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Isaiah 6:8
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Discussion Starter · #1 ·
i'm sure this has been covered before, if so feel free to drop a link to the thread.

i'm shooting an elite ritual 35 with letoff ranging from 70-90%. i like the idea of high let off for hunting situations but what are the benefits of a lower let off for general shooting? i know it's personal preference, so i guess i'm asking individuals what they shoot and why? the high let off for me feels like it makes the bow heavier since you don't have to pull into the back wall as much, if i pull more into the wall it makes my pin float slow down. so that is a give and take relationship there. i have been shooting 3d lately and want to focus on that for now, but my primary intentions as an archer is hunting. for prolonged periods of holding at full draw i like the high let off. i know i can switch back and forth but just curious what you guys do and why
 

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Shootin and Cussin
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Lower letoffs will give you a bit more control of your shot because it forces you to stay locked in to your form. Most target shooters shoot with lower letoff.

When hunting you will tend to see higher letoffs because of concept of having to hold longer on, say, a moving target or the target stopping behind a tree, rock or bush, etc.

I really don't care what Dudley said on a podcast.
 

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Another possible benefit to low let off is if you have to let down and your shoulders are "less than stellar," there isn't such a big jump from holding weight in the valley and whatever weight your bow has at the roll over point.
 

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Isaiah 6:8
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Discussion Starter · #8 ·
Another possible benefit to low let off is if you have to let down and your shoulders are "less than stellar," there isn't such a big jump from holding weight in the valley and whatever weight your bow has at the roll over point.
great point. i am shooting 90% let off right now and if i let down it yanks pretty hard
 

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The other benefit to low let off is that any facial pressure on the sting wont affect your string as much as it would on high let of since there is more tension on the sting.
 

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For me, the hardest part of drawing the bowstring back smoothly is getting through the transition from high weight to low weight. If I can pull a bowstring back easily on a 70 lb bow, having let off greater than 65% creates as many problems as it solves to my mind. Yes, it is an advantage to be able to hold at full draw for greater length of time, especially in a hunting situation. But how often does that happen, and if it happens in a hunting situation, your arm is going to be fresh anyway because you haven't already sent dozens of arrows down range. In a target situation, it can create target panic and trying to create too perfect of a sight picture because there isn't a cost to holding the string at full draw for greater lengths of time. Just some thoughts I am having on the subject. I use 65% let off because I am using old technology, but I don't feel handicapped by doing it.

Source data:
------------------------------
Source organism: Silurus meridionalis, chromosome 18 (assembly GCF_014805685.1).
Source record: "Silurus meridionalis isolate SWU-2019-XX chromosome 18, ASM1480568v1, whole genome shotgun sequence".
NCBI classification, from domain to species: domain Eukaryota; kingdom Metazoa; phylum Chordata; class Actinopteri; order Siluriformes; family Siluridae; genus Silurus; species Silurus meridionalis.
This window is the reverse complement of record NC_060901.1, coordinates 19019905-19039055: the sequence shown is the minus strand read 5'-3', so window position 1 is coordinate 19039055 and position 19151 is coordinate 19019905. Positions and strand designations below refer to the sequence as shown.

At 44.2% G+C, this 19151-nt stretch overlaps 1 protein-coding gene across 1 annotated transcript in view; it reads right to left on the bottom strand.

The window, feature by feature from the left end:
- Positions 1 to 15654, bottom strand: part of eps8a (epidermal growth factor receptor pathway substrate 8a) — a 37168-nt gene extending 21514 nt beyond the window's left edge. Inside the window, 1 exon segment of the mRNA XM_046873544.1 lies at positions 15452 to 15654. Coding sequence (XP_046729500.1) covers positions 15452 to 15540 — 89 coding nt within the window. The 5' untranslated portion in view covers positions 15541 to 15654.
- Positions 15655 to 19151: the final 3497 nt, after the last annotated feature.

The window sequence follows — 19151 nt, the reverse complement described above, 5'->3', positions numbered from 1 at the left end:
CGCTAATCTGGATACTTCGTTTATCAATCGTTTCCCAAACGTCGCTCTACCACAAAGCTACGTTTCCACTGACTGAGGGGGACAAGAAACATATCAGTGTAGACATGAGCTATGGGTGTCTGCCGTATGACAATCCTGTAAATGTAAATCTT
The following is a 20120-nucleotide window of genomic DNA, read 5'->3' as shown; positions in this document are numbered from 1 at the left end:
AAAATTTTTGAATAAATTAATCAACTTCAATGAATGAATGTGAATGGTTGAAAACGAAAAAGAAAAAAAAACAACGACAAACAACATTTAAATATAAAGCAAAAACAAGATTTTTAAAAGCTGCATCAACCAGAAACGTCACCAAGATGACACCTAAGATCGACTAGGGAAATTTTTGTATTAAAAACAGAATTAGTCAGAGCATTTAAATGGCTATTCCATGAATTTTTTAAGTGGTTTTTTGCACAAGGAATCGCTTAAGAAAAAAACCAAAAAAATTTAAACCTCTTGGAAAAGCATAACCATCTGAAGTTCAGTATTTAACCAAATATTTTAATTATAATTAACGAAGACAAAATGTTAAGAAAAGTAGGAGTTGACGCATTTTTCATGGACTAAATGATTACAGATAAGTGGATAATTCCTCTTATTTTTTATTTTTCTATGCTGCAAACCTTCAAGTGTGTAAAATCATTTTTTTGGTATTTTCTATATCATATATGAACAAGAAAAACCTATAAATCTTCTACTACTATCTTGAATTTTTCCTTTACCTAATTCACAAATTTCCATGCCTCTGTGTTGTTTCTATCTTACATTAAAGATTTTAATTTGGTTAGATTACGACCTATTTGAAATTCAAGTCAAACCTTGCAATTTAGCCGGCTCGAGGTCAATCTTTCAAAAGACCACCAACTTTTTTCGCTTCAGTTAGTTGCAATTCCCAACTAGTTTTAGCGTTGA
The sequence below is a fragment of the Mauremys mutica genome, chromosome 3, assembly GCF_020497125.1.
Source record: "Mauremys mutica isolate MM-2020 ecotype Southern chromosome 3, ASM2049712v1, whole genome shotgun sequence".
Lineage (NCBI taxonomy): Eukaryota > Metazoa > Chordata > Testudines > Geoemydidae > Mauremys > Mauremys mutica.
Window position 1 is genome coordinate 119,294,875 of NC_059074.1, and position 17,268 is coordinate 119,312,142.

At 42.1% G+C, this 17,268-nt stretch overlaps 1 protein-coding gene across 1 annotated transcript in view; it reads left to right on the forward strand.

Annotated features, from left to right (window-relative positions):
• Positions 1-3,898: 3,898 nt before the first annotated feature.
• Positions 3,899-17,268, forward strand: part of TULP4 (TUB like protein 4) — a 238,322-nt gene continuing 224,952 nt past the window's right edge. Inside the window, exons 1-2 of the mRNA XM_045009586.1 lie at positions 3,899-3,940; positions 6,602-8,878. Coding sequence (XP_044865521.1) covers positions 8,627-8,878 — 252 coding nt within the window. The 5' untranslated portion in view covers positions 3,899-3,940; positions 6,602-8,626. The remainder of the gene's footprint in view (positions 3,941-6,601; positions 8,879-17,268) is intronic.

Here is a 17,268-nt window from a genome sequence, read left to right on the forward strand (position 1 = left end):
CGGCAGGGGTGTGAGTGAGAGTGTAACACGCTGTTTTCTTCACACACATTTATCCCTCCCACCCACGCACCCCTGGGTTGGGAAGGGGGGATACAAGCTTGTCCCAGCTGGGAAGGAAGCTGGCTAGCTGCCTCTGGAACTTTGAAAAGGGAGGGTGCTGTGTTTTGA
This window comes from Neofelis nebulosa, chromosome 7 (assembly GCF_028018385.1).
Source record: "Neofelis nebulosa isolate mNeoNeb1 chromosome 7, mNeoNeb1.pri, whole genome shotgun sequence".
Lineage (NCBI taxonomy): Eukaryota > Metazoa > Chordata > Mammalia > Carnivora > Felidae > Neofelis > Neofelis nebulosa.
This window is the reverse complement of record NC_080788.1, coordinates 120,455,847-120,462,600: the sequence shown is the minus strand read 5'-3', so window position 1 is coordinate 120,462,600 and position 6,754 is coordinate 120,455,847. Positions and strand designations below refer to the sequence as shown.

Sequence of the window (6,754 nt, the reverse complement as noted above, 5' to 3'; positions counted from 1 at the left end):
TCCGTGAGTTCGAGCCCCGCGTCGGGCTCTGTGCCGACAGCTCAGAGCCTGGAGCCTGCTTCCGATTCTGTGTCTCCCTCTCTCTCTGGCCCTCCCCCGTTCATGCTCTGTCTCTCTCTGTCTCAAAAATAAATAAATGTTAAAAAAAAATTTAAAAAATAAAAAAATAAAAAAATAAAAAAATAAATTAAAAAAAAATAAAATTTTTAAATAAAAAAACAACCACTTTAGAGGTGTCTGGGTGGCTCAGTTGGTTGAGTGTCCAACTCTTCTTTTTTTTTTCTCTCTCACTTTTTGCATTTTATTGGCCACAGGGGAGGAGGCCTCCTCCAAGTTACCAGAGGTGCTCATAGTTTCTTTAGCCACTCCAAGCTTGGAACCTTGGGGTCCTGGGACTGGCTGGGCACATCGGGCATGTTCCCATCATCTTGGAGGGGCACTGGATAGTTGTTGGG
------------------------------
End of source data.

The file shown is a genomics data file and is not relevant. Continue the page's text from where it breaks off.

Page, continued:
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Discussion Starter · #14 ·
messed around with it yesterday, kept it on 90% letoff but just consistenly pulled more into the backwall as if it had lower let off and was shooting better, i liked doing it that way so i have the option of utilizing the higher let off if need be
 

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great point. i am shooting 90% let off right now and if i let down it yanks pretty hard
This is why I hate let off over 80. My elite synergy was terrible to let down
 

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I shoot low letoff on my target bows and have tuned my hunting bow down a little bit so the holding weight is higher than factory spec too. My target bows hold around 20lbs by the time I pull into the wall, which is about 65% letoff. This reduces the effects of minor shooter inconsistencies, like face pressure or grip torque, on the shot. High letoff puts very little holding weight on the string so it's very easy to accidentally push it off line accidentally. That's why you'll never see a finger bow with high letoff and you won't see hardly any pro archers shooting more than 75% letoff.

In a hunting bow everyone thinks that high letoff will be easier to hold but in reality, when the adrenaline is going, you're probably pulling into the wall with 20lbs of pressure anyway so whether you're minimum holding weight is 12lbs or 18lbs, it won't really matter. I know which one will be easier to let down though and which one might save you some forgiveness on a tough shot.
 

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I hate letting down 90 let off bows. Having to drop pressure to 4lbs just to have to catch 70 before it rips your arm. Sucks doing that up in a tree on a lonewolf.
 
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